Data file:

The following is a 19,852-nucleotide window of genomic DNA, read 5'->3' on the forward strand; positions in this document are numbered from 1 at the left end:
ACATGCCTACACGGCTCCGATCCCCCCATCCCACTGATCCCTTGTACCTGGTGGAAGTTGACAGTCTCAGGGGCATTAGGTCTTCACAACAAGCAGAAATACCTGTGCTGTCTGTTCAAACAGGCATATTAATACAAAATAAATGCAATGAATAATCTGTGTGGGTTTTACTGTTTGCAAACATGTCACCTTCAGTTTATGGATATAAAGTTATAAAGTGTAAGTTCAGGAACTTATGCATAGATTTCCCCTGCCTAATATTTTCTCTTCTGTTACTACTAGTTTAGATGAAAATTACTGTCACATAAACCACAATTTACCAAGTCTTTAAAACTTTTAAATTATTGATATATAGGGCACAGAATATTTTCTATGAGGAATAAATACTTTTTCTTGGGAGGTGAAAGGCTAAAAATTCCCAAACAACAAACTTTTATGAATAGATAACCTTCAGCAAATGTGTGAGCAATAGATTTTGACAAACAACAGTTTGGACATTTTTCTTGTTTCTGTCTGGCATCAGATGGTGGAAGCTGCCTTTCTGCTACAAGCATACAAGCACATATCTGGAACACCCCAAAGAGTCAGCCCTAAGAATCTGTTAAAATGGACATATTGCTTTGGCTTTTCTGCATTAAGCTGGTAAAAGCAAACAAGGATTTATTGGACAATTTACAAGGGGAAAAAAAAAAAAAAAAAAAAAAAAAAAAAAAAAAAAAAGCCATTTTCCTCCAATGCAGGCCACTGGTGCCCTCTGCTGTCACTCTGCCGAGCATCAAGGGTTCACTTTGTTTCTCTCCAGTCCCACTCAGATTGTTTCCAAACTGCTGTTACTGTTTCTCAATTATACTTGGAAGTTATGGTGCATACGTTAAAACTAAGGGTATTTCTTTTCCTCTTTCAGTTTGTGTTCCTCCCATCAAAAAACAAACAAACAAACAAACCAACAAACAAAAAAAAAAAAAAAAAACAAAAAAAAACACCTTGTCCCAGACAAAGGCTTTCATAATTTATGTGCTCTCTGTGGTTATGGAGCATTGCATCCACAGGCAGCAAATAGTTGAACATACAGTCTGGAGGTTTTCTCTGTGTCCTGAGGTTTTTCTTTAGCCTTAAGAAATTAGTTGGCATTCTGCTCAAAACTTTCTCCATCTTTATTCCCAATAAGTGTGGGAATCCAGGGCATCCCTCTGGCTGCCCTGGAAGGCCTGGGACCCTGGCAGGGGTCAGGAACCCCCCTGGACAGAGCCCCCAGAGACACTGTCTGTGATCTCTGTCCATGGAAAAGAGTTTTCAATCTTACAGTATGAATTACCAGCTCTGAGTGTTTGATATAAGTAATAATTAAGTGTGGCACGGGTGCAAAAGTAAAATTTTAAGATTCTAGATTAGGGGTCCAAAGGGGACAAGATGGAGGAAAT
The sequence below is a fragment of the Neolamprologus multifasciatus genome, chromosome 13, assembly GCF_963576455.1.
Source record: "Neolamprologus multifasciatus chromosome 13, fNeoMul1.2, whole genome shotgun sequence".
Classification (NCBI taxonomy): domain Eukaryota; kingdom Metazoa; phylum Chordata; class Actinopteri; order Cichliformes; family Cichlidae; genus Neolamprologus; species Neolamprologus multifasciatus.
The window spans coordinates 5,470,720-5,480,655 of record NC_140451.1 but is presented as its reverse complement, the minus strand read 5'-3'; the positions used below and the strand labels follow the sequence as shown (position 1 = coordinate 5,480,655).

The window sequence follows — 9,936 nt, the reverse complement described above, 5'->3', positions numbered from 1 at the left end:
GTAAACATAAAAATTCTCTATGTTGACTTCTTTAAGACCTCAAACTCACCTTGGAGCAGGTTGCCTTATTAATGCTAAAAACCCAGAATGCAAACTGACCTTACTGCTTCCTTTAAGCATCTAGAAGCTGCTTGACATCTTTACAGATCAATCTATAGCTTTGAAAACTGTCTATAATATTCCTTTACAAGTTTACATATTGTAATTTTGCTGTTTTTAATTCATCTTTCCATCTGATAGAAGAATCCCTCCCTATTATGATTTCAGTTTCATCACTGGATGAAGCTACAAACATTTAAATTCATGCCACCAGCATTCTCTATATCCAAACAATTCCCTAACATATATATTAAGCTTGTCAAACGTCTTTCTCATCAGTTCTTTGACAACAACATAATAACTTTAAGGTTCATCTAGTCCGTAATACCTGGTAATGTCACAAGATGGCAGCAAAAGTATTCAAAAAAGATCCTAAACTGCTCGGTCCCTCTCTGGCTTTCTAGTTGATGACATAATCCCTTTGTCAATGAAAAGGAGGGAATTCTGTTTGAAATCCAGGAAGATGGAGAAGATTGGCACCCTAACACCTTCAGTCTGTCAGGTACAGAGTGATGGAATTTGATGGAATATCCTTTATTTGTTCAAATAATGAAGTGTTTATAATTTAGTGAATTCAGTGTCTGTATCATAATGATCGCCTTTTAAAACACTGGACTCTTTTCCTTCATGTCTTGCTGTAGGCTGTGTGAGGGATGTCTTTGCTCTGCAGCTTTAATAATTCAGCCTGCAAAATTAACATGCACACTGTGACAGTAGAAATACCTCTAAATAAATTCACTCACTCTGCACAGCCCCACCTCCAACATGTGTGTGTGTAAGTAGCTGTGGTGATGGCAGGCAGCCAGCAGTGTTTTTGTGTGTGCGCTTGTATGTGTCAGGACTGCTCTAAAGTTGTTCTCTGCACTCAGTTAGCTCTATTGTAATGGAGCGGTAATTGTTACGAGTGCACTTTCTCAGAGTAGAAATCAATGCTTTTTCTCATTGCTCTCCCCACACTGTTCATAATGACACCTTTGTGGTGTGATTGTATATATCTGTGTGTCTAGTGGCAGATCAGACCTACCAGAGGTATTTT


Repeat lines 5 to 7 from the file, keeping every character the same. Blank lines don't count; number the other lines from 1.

Classification (NCBI taxonomy): domain Eukaryota; kingdom Metazoa; phylum Chordata; class Actinopteri; order Cichliformes; family Cichlidae; genus Neolamprologus; species Neolamprologus multifasciatus.
The window spans coordinates 5,470,720-5,480,655 of record NC_140451.1 but is presented as its reverse complement, the minus strand read 5'-3'; the positions used below and the strand labels follow the sequence as shown (position 1 = coordinate 5,480,655).

The window sequence follows — 9,936 nt, the reverse complement described above, 5'->3', positions numbered from 1 at the left end: